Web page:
Alliance Trust seeks to recruit women after board shake-up
Alliance Trust, the Dundee fund management firm, wants to recruit women to the board, after three women were ousted from it.
Lord Smith of Kelvin, who recently joined as chairman, said he was aware of the need to recruit women to the seven-man board.
The firm has a strong track record of women in charge.
However, it has been the subject of a fierce battle between managers and activist shareholders.
The whole board will have been replaced in the space of 18 months, and no women are left on it.
Half of the workforce of 311 is female, but among the top 61 managers, only 25% are women.
Katherine Garrett-Cox, the chief executive, was removed from the board last October, and is leaving Alliance Trust next week.
Unusually for a listed company reporting on its full-year results, there was no commentary from the chief executive.
Also ousted from the group board was Susan Noble, who remains in the chair at a subsidiary, Alliance Trust Investments.
Karin Forseke stepped down as chairwoman in November, as the boardroom turmoil worsened and the previous business strategy was replaced.
The company had been taking a longer-term approach to results, with more emphasis on attracting investors with an interest in backing companies with strong social and environmental credentials as well as good governance.
Ms Forseke's predecessor was also female. Lesley Knox stepped down in 2012, and last year backed the women in charge in their battle with hedge fund Elliott Advisers.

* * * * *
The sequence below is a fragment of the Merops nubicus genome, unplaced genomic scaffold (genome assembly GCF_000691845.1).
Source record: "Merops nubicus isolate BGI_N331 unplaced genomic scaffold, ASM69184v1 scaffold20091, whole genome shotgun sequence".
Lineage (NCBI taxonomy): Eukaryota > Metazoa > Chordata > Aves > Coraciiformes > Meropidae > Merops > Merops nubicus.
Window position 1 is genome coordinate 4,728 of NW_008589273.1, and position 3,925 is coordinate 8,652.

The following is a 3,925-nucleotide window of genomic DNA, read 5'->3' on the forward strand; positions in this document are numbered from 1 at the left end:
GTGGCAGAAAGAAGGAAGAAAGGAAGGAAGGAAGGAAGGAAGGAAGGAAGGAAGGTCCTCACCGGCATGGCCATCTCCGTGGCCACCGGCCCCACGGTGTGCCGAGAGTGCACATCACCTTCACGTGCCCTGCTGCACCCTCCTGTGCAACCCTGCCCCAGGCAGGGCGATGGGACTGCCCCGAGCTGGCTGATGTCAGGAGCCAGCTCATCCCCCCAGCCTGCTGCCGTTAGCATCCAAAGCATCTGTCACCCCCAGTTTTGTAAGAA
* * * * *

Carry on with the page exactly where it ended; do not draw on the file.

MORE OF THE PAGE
Commenting on the results for 2015, Lord Smith of Kelvin said: "I am acutely aware of the lack of gender diversity on the current board as a result of the recent changes.
"Alliance Trust has long been a leader in the area of board diversity, and this is an issue which I am determined to address at the earliest opportunity."
The full year results for 2015 reflect some of that change, and the costs of it.
The discount, or gap between Alliance Trust's market value and the valuation of its portfolio of assets, was strongly criticised for being too large. It has been cut from 12% to 8% during the past year.
Assets under management at the Alliance Trust subsidiary are now around £5bn, including a net inflow of funds during last year.
Third party assets under management - which Alliance Trust has attracted from outside its own investor base - reached £2.1bn by the end of December.
Total revenue at the Tayside firm fell from £274m to £200m. Pre-tax profit declined from £229m to £145m.
While administrative costs rose from £35m to £45m, there is a target of cutting £6m from costs at the investment business during this year.
The dividend for Alliance Trust investors is being increased for the 49th consecutive year. That makes it one of only four companies on the FTSE all share index that can claim to have such a consistent record.